If you’re going through something difficult, all you want to do is see your partner. You feel the same way around him as you did when you were a kid, after something embarrassing happened at school or you did poorly in a soccer game, and you ran home to your parents. He’s your family. He’s your support system. Unless he’s the last person you want to see during tough times because you just can’t handle his sh*t on top of your own. That’s not good.


He makes fun times so much more fun

Anything that is already fun is made so much more fun by his presence. Going on vacation with him is like vacation squared, because life already feels like a vacation with him, and now you’re literally on vacation with him. Unless of course, the opposite is true, and you feel many good times have been ruined by yet another fight with your boyfriend, or one of his moods.


The compliments are flying

You two constantly compliment each other. You can’t look at each other and not say something like, “You’re so cute” or “I’m so lucky to be with you.” When you see each other, these words just come flying out of your mouth. But…if you find it hard to pay your partner a compliment, and the words feel sticky, prickly, and just wrong, that’s a very bad sign.


You miss him deeply when he’s gone

When he’s away, you just think about how nice it’d be if he came home. It’s like somebody took a part of you away. This huge, warm presence is gone. You feel this way even after years of being together. Unless you actually feel significantly happier and lighter on your feet when he’s out of town. Uh oh.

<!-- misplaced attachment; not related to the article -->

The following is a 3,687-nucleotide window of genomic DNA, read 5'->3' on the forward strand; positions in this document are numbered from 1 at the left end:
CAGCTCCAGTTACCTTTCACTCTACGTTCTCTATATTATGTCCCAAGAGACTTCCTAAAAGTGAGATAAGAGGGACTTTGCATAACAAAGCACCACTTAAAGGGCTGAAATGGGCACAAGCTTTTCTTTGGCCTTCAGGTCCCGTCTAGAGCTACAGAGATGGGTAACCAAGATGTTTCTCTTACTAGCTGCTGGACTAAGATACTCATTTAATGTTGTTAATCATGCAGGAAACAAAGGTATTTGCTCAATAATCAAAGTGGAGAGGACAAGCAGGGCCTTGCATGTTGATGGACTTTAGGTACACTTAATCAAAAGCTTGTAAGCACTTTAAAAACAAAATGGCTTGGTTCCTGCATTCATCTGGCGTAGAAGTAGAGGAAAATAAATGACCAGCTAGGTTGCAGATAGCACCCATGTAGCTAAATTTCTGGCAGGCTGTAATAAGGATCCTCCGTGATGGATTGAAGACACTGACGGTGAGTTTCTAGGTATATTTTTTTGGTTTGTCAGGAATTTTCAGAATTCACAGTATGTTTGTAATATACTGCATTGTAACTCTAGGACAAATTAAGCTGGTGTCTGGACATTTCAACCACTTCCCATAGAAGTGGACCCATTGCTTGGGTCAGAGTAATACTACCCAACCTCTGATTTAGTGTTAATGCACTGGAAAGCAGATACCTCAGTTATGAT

But you don’t feel lost without him

Even though you miss him a lot while he’s out of town, you don’t feel lost and identity-less. Your partner very much encourages you to have a life of your own and friends of your own. He encourages you to be independent and strong, so you still have plenty of fun when he’s gone. You just miss him. If, however, you feel lonely, lost, and like you don’t know who you are when he’s gone, you may be in an unhealthy, codependent, and possibly possessive relationship. If he doesn’t like you to have a life of your own, then you’re naturally lost and lonely when he’s away.


You never fear “getting in trouble”

You never worry that you’ll get in trouble for doing something—not really. A couple dirty dishes left out for too long. Coming home a little later than you said you would, because you were having a good time with friends. Giving a hug to a male friend. You don’t worry that these things will cause a fight. You know you have tons of good will built up in your relationship. Unless of course, you don’t, and you constantly live in fear of getting in trouble.


You speak openly, without a filter